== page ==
A fundraising party is getting under way in India. But commercial banks aren't invited.
That's unusual. The nation's lenders traditionally have been the first to benefit from a revival in animal spirits. This time around, they don't have the capital to play. Investors seeking to profit from a new corporate investment cycle must look beyond the country's struggling financial institutions.
The IPO market is a good alternative. Share sales by Indian companies already total $15 billion in 2015, the highest level in five years. That includes a very well-received offering last week by IndiGo, the nation's leading airline. At the same time, bank credit is growing at its slowest pace in almost a quarter-century:
A recovery in bank loans isn't on the horizon. According to Standard & Poor's, state-run lenders, which control 70 percent of the banking system's assets, may have to taper their growth expectations unless they can raise $35 billion in additional capital between 2016 and 2019. So far, the government has agreed to inject just $11 billion.
In theory, it should be possible for banks to raise the remainder from what is quickly emerging as a red-hot market for equity issuance. In practice, that's going to be tough. Take Axis Bank. It's among the better-capitalized private-sector lenders, but still managed to spook investors last week by announcing a surprise 45 percent jump in bad loans year-on-year. Its stock lost one-tenth of its value over two days.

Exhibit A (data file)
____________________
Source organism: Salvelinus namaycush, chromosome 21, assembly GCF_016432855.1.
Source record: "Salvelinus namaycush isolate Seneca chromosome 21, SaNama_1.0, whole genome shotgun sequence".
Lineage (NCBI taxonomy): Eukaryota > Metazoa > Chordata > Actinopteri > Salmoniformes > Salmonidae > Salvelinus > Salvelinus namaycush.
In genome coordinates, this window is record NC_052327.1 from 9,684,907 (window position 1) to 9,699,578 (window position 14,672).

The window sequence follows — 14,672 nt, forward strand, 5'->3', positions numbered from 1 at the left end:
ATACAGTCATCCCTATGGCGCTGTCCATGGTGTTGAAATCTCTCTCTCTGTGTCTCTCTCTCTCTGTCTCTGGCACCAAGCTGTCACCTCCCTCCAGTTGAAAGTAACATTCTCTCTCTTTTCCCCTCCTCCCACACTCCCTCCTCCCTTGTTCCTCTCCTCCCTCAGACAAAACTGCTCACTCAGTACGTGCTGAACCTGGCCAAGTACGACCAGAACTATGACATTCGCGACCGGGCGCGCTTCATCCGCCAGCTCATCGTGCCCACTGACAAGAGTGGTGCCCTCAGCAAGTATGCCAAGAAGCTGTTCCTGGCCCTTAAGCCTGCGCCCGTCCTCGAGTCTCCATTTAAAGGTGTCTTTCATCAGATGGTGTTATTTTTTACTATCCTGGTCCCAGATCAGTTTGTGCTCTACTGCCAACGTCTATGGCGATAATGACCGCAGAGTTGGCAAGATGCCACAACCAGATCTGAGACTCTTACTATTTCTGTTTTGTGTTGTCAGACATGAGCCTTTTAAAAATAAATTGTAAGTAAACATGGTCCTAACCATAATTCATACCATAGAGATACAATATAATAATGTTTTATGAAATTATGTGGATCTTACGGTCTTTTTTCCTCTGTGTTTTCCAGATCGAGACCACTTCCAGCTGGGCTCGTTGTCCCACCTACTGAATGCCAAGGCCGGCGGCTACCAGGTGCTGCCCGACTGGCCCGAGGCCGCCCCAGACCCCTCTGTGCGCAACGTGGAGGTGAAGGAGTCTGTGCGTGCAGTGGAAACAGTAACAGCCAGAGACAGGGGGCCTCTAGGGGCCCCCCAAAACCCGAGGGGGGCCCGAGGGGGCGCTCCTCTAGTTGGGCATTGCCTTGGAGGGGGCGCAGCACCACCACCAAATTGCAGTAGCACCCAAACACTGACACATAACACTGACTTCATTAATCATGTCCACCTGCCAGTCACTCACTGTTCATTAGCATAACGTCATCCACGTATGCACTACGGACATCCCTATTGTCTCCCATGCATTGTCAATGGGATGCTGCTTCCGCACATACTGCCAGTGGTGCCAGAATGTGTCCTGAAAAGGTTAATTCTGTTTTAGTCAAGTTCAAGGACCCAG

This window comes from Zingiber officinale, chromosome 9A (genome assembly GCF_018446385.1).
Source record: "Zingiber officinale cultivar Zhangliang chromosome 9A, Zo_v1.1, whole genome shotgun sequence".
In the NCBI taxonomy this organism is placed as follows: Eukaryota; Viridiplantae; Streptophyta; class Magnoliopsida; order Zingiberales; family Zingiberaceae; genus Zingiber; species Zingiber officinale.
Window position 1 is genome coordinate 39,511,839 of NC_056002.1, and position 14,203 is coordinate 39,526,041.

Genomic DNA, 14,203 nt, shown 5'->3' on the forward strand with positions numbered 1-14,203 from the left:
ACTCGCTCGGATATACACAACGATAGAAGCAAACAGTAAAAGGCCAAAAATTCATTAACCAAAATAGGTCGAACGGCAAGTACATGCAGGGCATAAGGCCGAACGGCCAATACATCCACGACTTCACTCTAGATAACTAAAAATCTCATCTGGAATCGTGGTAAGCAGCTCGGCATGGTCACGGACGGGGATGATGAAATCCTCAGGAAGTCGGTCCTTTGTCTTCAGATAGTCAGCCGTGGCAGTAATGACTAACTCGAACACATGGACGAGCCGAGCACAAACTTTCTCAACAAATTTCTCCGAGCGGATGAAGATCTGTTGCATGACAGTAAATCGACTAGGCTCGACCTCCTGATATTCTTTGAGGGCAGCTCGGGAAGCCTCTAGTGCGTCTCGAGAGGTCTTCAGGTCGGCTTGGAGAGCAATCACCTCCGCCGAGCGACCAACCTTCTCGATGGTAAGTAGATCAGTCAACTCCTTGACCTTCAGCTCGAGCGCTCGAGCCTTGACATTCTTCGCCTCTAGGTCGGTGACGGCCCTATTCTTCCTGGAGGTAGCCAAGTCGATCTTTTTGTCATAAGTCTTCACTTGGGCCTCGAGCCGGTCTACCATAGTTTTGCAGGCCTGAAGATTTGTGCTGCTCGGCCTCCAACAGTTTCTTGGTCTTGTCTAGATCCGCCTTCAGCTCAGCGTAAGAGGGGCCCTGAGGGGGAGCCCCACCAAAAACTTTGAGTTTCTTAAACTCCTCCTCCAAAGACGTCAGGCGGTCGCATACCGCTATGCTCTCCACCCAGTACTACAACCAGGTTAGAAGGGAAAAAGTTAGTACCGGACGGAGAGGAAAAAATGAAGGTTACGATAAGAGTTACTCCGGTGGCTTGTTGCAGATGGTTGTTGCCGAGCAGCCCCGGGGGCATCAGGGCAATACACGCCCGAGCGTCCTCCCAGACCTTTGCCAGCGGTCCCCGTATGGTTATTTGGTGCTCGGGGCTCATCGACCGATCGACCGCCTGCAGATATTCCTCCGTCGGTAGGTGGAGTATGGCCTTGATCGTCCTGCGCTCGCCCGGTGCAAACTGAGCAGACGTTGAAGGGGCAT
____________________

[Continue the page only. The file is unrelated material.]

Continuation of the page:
As long as their bad-loan problem persists, expect India's banks to be squeamish. Rather than chase fresh big-ticket corporate lending business, they'll be more inclined to squirrel away profits from retail loans and bond trading to provide for losses on past advances.
Investors have options beyond the banks: From a match-making website to one of the country's biggest suppliers of temp workers, there are plenty of IPOs to go around.
Then there are bonds. Already, Indian companies have raised about $62 billion this year by selling debt. That's more than the $48 billion increase in bank lending so far in 2015. Encouragingly, approximately 85 percent of that issuance has been rupee-denominated, compared with 78 percent last year. Whisper it, but this might be the start of a real local-currency corporate bond market in India, which will greatly reduce the risk of widespread defaults if the rupee depreciates sharply against a surging dollar.
Eventually, banks will join the financing party. Right now, they're not being particularly missed. If anything, enthusiastic participation by equity and bond investors might be making India's fundraising boom more enduring.
This column does not necessarily reflect the opinion of Bloomberg LP and its owners.
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